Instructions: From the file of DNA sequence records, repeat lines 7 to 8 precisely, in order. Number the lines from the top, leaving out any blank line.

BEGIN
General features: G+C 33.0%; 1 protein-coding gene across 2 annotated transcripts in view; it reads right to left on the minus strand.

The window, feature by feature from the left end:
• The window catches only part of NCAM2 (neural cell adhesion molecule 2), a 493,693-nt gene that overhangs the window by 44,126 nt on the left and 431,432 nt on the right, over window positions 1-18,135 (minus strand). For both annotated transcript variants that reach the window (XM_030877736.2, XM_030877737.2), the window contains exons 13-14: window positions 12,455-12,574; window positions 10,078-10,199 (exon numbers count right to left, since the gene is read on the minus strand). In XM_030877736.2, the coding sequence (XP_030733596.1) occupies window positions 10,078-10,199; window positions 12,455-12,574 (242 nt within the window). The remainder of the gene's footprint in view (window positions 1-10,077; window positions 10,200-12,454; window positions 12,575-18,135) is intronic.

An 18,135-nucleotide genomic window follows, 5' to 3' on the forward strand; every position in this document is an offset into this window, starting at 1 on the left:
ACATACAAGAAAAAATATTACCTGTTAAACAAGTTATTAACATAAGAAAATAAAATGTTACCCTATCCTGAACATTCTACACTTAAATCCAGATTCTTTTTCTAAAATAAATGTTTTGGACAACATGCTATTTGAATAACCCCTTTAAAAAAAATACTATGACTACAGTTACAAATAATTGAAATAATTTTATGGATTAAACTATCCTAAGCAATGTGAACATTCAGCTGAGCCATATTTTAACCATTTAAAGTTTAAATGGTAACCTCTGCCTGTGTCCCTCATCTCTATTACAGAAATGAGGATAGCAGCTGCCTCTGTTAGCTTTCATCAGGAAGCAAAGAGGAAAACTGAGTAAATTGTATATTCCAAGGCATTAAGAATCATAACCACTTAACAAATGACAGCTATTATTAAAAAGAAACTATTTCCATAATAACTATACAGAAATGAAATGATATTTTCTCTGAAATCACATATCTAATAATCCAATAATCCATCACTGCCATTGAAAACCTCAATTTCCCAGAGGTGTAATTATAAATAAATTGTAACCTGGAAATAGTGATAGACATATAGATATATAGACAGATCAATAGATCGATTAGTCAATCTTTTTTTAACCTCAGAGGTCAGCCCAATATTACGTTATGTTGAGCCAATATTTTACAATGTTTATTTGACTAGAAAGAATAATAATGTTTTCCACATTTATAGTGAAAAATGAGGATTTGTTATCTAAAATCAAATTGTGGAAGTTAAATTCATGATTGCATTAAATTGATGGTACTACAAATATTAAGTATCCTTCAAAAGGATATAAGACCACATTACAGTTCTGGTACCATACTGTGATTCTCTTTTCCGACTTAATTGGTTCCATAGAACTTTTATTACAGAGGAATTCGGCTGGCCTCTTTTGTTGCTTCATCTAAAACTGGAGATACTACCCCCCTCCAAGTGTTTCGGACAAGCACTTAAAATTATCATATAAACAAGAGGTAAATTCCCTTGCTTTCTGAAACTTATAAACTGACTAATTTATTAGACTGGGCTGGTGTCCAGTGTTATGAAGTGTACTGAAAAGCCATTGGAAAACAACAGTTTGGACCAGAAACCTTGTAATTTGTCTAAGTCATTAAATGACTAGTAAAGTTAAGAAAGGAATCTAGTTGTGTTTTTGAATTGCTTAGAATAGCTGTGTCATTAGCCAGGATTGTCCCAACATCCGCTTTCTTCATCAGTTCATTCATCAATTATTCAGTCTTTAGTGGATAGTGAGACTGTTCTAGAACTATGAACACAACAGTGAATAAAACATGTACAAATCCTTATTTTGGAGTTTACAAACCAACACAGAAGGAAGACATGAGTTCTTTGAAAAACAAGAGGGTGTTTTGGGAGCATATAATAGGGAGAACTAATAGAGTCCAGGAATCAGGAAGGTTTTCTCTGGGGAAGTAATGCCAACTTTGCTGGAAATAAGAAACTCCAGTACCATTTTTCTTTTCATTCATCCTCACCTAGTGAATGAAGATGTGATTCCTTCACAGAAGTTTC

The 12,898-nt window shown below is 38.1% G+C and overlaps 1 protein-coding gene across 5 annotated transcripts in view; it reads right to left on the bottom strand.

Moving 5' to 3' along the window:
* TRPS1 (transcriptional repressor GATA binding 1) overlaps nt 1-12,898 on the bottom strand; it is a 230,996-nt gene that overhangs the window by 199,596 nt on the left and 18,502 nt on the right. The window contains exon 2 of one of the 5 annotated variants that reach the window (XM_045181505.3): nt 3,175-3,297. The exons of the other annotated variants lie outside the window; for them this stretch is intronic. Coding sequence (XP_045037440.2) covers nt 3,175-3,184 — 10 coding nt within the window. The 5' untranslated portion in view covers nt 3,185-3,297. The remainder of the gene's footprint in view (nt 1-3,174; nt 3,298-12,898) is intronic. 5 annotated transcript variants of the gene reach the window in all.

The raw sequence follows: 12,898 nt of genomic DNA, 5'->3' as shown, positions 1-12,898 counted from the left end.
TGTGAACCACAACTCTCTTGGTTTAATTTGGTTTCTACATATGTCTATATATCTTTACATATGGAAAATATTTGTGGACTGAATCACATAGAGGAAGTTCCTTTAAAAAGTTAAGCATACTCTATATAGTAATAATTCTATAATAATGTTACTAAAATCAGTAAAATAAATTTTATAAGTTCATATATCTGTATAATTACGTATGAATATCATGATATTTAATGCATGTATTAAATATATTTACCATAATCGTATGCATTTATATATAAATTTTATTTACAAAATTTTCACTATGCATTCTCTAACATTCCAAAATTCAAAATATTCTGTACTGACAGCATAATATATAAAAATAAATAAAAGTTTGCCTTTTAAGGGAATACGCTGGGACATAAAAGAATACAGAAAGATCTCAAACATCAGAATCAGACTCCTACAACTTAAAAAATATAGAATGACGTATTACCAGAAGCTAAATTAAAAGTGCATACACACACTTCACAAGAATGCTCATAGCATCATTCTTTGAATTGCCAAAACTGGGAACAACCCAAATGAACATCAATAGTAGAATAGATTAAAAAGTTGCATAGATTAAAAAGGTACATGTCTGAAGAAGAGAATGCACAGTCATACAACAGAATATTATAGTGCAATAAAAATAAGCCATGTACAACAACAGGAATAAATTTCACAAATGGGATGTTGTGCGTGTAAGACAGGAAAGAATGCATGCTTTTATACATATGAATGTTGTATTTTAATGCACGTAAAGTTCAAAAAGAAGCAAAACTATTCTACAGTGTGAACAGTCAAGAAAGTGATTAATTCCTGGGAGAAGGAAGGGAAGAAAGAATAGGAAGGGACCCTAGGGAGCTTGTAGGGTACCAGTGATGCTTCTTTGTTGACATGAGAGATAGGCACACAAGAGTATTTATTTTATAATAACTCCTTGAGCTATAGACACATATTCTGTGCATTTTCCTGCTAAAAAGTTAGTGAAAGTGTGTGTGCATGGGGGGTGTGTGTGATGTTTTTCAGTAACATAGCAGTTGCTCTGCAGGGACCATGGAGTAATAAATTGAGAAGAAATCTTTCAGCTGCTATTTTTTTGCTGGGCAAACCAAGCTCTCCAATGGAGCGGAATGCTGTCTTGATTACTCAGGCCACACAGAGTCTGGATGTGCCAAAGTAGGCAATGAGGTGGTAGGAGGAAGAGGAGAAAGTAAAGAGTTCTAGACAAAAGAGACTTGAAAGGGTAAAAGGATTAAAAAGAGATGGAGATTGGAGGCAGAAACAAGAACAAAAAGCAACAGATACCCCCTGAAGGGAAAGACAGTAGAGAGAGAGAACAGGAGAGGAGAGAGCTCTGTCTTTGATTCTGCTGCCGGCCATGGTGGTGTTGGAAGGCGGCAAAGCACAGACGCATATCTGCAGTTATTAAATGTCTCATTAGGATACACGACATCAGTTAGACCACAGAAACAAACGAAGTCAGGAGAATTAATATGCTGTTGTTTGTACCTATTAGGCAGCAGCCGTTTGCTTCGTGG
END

Moving 5' to 3' along the window:
* TRPS1 (transcriptional repressor GATA binding 1) overlaps nt 1-12,898 on the bottom strand; it is a 230,996-nt gene that overhangs the window by 199,596 nt on the left and 18,502 nt on the right. The window contains exon 2 of one of the 5 annotated variants that reach the window (XM_045181505.3): nt 3,175-3,297. The exons of the other annotated variants lie outside the window; for them this stretch is intronic. Coding sequence (XP_045037440.2) covers nt 3,175-3,184 — 10 coding nt within the window. The 5' untranslated portion in view covers nt 3,185-3,297. The remainder of the gene's footprint in view (nt 1-3,174; nt 3,298-12,898) is intronic. 5 annotated transcript variants of the gene reach the window in all.